Per the seminal case on this matter, Davis v. Comerford, a court must consider the following factors for such a request:

  • A landlord’s entitlement to use-and-occupancy funds from a tenant
  • The amount of rent due
  • The landlord’s monthly obligations
  • Whether the landlord is facing foreclosure
  • Whether the tenant has any viable defenses and counterclaims against the landlord

Escrowing of rent is most common in a case where a tenant has requested a jury trial; a matter which will inevitably delay the resolution of such a case.

The benefit of requiring the escrowing of rent, of course, is that the money is available at the resolution of the case. Moreover, as a practical matter, such orders often prompt both landlords and tenants to resolve these cases sooner than later.

Final Thoughts

If you need assistance with a landlord-tenant matter, contact me for a consultation.

Adam Sherwin Appointed to the Massachusetts Zoom Control Commission

I’m honored to announce that Governor Baker has appointed me today to the newly formed Zoom Control Commission (“ZCC”), a five-member panel with the job of regulating Zoom calls, meetings, and hearings during the COVID-19 pandemic. I am humbled by the confidence that Governor Baker has in appointing me to this important position.

Some of the ZCC’s important work will be:

  • Limiting the number of Zoom meetings during the workweek
  • Banning workplaces from retaliating against employees for not wearing suitpants during Zoom calls
  • Imposing fines for excessive delays in turning on Zoom microphones

Here is the press release:

BOSTON — The Baker-Polito Administration today announced the appointment of Att. Adam Sherwin to the newly formed Zoom Control Commission (“ZCC”). The ZCC was created to address the increasing complaints that Massachusetts residents have with awkward Zoom happy hours, participants in meetings without pants, and concerns that cats may be interfering with these important calls.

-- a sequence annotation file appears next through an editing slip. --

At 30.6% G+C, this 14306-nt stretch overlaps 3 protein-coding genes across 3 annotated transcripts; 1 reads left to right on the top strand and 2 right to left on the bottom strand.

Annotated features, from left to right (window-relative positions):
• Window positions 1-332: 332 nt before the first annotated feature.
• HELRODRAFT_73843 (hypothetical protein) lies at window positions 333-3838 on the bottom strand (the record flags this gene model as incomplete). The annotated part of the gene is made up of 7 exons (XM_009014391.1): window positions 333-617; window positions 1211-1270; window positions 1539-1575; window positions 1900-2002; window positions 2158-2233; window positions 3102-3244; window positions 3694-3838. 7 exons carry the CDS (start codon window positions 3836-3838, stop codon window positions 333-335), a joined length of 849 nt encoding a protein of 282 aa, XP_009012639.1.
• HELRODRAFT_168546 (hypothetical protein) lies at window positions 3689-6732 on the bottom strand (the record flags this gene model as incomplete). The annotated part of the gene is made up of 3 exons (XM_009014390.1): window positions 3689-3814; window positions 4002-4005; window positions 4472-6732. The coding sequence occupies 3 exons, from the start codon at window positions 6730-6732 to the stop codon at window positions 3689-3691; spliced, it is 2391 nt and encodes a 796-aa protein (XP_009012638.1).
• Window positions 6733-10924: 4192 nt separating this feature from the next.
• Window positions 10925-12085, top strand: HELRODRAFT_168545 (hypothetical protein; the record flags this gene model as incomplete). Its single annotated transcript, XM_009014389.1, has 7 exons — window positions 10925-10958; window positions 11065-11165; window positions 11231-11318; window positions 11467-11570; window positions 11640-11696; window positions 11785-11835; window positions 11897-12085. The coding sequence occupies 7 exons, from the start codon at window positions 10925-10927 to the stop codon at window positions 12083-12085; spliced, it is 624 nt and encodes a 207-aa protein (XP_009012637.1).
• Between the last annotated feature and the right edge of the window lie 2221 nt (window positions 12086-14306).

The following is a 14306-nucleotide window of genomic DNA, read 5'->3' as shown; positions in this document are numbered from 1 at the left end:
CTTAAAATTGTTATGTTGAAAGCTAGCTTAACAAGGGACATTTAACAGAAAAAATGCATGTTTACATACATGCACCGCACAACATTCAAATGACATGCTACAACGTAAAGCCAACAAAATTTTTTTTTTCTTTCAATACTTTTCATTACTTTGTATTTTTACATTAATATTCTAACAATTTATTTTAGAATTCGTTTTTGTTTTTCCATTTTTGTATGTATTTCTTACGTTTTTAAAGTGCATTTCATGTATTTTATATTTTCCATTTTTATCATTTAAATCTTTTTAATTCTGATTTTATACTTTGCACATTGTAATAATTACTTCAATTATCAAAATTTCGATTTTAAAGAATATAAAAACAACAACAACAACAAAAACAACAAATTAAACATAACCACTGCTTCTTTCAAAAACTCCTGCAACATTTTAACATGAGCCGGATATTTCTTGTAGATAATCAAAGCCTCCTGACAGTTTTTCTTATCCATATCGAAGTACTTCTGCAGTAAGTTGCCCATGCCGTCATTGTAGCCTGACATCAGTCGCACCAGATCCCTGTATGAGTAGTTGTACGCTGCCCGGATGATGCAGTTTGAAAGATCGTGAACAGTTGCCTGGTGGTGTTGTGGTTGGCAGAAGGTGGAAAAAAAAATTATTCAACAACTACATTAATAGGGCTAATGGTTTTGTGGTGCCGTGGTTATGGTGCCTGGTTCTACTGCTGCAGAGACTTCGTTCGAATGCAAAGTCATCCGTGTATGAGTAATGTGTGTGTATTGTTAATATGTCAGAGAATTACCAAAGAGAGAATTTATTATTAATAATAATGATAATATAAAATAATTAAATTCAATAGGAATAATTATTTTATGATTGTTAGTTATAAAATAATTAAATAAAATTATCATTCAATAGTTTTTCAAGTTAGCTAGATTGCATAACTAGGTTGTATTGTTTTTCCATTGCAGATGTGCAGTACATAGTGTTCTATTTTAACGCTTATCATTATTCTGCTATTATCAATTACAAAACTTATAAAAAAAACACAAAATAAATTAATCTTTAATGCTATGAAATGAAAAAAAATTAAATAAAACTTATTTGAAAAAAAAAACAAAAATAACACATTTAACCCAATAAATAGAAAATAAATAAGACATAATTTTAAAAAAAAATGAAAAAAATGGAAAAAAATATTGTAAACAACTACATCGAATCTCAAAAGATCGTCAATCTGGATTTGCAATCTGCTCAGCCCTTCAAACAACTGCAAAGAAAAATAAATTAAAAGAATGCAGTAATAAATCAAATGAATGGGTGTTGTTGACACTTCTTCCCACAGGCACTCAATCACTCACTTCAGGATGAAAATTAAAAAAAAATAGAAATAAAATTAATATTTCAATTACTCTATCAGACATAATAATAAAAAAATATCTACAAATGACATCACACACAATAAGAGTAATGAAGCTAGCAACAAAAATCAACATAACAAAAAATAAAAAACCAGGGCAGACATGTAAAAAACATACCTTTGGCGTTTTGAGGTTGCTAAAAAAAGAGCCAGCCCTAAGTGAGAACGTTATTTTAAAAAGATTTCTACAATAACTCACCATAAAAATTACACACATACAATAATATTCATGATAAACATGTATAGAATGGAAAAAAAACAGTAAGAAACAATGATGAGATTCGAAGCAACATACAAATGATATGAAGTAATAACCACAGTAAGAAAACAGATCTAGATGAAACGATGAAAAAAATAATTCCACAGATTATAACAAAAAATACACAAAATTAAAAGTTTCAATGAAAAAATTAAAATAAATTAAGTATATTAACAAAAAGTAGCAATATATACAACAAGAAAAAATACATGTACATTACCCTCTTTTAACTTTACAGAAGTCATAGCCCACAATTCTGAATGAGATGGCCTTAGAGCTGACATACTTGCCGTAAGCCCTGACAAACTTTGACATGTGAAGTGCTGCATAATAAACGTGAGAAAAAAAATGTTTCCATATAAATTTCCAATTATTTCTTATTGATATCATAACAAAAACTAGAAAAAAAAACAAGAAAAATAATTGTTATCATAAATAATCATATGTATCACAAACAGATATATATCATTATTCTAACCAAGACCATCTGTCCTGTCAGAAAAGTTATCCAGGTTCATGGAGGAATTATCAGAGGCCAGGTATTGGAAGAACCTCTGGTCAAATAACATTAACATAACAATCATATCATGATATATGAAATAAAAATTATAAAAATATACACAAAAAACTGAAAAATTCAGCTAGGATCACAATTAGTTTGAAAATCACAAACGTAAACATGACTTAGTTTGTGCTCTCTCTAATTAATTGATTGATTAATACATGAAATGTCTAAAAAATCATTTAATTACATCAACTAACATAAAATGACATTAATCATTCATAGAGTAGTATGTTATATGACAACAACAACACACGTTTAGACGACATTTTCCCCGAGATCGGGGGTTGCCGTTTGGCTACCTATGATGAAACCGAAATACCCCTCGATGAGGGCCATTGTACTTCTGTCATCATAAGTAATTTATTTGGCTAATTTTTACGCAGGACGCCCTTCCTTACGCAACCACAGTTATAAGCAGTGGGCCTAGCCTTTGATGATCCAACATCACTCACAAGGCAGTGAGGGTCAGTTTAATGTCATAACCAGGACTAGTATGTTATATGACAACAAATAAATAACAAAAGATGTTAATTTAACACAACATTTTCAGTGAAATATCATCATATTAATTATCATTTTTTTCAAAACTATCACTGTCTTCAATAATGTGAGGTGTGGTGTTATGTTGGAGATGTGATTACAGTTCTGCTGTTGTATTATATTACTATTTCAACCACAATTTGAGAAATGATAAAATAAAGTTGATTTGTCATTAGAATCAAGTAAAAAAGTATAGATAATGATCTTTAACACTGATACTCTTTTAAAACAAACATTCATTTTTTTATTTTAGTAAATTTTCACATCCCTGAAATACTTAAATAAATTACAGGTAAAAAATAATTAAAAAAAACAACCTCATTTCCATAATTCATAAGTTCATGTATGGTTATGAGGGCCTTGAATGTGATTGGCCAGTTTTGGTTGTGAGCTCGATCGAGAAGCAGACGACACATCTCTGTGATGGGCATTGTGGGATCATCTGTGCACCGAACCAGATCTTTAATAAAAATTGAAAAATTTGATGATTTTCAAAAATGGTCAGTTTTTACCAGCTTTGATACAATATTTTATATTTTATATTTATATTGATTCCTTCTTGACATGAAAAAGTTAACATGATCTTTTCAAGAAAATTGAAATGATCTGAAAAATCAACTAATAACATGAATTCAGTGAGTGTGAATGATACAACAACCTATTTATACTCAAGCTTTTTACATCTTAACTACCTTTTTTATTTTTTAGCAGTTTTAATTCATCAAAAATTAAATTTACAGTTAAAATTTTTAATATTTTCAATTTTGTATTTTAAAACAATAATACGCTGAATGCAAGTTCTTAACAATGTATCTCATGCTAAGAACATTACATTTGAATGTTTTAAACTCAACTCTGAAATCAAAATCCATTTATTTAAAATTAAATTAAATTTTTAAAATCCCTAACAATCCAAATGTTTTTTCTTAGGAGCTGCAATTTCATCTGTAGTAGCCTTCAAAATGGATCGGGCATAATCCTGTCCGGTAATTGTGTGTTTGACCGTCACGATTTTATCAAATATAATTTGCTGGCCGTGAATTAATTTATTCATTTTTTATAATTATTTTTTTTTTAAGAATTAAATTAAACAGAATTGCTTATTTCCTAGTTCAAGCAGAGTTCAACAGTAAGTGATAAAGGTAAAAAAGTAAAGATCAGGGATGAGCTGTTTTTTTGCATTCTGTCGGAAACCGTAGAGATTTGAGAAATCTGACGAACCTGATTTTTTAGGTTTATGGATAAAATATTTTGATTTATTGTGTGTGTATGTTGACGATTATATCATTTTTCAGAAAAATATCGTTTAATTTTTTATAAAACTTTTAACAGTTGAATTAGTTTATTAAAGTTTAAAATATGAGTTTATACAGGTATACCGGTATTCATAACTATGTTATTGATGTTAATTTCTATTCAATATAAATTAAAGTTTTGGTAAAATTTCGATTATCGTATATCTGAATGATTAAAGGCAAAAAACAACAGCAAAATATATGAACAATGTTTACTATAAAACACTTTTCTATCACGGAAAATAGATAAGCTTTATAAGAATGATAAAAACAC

“As an experienced attorney, Adam Sherwin will bring an important perspective to the ZCC’s critical work. I, personally, am tired of that uncomfortable five minutes of waiting for someone to turn on their camera. The ZCC will implement needed regulations and fines for the use of Zoom as the COVID-19 pandemic continues”, said Governor Baker.

“Yesterday, I told a joke on Zoom. It wasn’t even remotely funny. It is time, more than ever, to get the use of Zoom under control during these difficult times,” said Lt. Governor Karyn Polito.

You can learn more about the Zoom Control Commission here.

Title Issues with Foreclosed Properties

Title issues with foreclosed properties often arise when a dispute comes up over a property’s lawful ownership. Most often, these involve a claim that the underlining foreclosure was not performed lawfully. Massachusetts law is clear that the failure to “strictly comply” with the applicable foreclosure requirements makes a foreclosure void.

As someone who has worked on foreclosure issues both for borrowers and third-party buyers of these properties, I’ve seen these problems from both sides.

Several options exist for resolving title issues with foreclosed properties.

Release from the Prior Property Owner

One of the easiest ways to resolve a faulty foreclosure problem is to get a release from the proper property owner.

If the underlining foreclosure is void, the prior owner still has ownership of the property. Often, if they are willing to deed this ownership to the new owner, any issues with the void foreclosure issue can be resolved.

This, of course, requires the consent of the prior owner (and the ability to locate him or her).

Court Action

If the prior owner cannot be located or is unwilling to resolve a void foreclosure, court action may exist to fix the problem. An action for quiet title or a declaratory judgment may be effective for one of these matters under the right circumstances.

New Foreclosure Sale

In neither option above is a possibility, a new foreclosure sale can occur.

Such a sale does not necessarily need to be performed by the original lender or mortgagee. In certain circumstances, a third-party buyer of a foreclosed property can assume the mortgage and promissory note and do a new foreclosure sale themselves.